• when more than one unit of blood is ordered, it is sent in a cooler rather than via pneumatic tube
  • coolers were reconfigured to optimize temperature management
  • a specific member of the staff is tasked with "ownership" of the blood products, including returning unused product to the blood bank
  • individual unit wastage is reported to clinical leaders for review, with aggregate data reported monthly

Reducing readmissions—Data from a study published in JAMA Surgery (online) suggest that loss of independence (LOI) may be associated with postoperative readmission and death after discharge for older patients. The authors conducted a retrospective cohort study of 5,077 patients with a mean age of 75 years. They found that increasing age was associated with increased risk of LOI. After adjustment, the authors found that LOI was strongly associated with readmission and postoperative complication. In addition, LOI was the strongest factor associated with death after discharge, while postoperative complication was not significantly associated with death after discharge.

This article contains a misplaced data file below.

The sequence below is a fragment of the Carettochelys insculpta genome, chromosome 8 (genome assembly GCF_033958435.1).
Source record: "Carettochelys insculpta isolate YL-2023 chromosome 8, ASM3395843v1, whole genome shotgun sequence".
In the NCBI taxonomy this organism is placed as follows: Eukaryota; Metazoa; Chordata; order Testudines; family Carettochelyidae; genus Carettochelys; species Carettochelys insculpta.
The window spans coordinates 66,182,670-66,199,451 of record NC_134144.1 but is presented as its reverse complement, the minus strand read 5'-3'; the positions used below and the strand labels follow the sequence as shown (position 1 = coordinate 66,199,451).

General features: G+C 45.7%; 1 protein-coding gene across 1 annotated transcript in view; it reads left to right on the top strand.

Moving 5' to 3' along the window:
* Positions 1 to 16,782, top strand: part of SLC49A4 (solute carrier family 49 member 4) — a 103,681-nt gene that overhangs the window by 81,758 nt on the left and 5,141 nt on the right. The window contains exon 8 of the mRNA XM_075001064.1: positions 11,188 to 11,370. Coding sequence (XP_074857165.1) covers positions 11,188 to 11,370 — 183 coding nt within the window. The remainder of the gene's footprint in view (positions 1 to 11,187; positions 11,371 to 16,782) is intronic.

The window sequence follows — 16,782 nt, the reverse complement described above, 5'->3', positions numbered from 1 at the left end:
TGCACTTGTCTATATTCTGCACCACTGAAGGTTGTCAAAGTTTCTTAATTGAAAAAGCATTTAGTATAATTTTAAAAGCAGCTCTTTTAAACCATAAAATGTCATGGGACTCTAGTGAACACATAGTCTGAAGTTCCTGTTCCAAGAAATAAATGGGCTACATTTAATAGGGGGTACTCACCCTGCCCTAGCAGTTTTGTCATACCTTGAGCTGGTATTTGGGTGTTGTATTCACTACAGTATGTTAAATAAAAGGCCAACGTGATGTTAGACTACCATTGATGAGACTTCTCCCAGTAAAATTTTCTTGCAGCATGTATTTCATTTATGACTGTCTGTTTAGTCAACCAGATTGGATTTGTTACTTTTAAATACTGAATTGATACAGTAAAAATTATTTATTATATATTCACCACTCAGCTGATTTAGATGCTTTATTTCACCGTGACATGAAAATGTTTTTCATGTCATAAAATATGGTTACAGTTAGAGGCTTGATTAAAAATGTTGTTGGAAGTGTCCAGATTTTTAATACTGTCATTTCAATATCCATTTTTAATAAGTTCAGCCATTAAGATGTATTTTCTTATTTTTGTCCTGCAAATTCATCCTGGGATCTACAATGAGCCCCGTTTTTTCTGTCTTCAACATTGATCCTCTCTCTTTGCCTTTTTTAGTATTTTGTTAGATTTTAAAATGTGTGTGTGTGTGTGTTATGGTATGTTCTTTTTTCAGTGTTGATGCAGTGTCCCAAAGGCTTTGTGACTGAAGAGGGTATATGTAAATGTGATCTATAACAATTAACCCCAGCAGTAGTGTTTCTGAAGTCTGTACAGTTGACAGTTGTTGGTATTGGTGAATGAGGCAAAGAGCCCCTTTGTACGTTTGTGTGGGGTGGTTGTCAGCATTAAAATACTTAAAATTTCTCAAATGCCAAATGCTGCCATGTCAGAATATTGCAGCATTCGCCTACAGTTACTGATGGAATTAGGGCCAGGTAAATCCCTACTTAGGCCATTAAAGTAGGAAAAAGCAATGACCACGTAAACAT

Chronic opioid use—According to data published in the journal JAMA Internal Medicine (online), total hip arthroplasty (THA) and total knee arthroplasty (TKA) may be associated with an increased risk of chronic opioid use postoperatively. The research team conducted a retrospective analysis of 641,941 opioid-naïve surgical patients who underwent one of 11 surgical procedures, including THA or TKA, and 18,011,137 opioid-naïve nonsurgical patients. Among surgical patients, the incidence of chronic opioid use in the first postoperative year ranged from 0.119 percent for Cesarean delivery to 1.41 percent for TKA. The research team found that, with five exceptions, all of the surgical procedures reviewed were associated with an increased risk of chronic opioid use, with odds ratios ranging from 1.28 for Cesarean delivery to 5.10 for TKA. Overall, male sex, age older than 50 years, and preoperative history of drug abuse, alcohol abuse, depression, benzodiazepine use, or antidepressant use were associated with increased likelihood of chronic opioid use among surgical patients.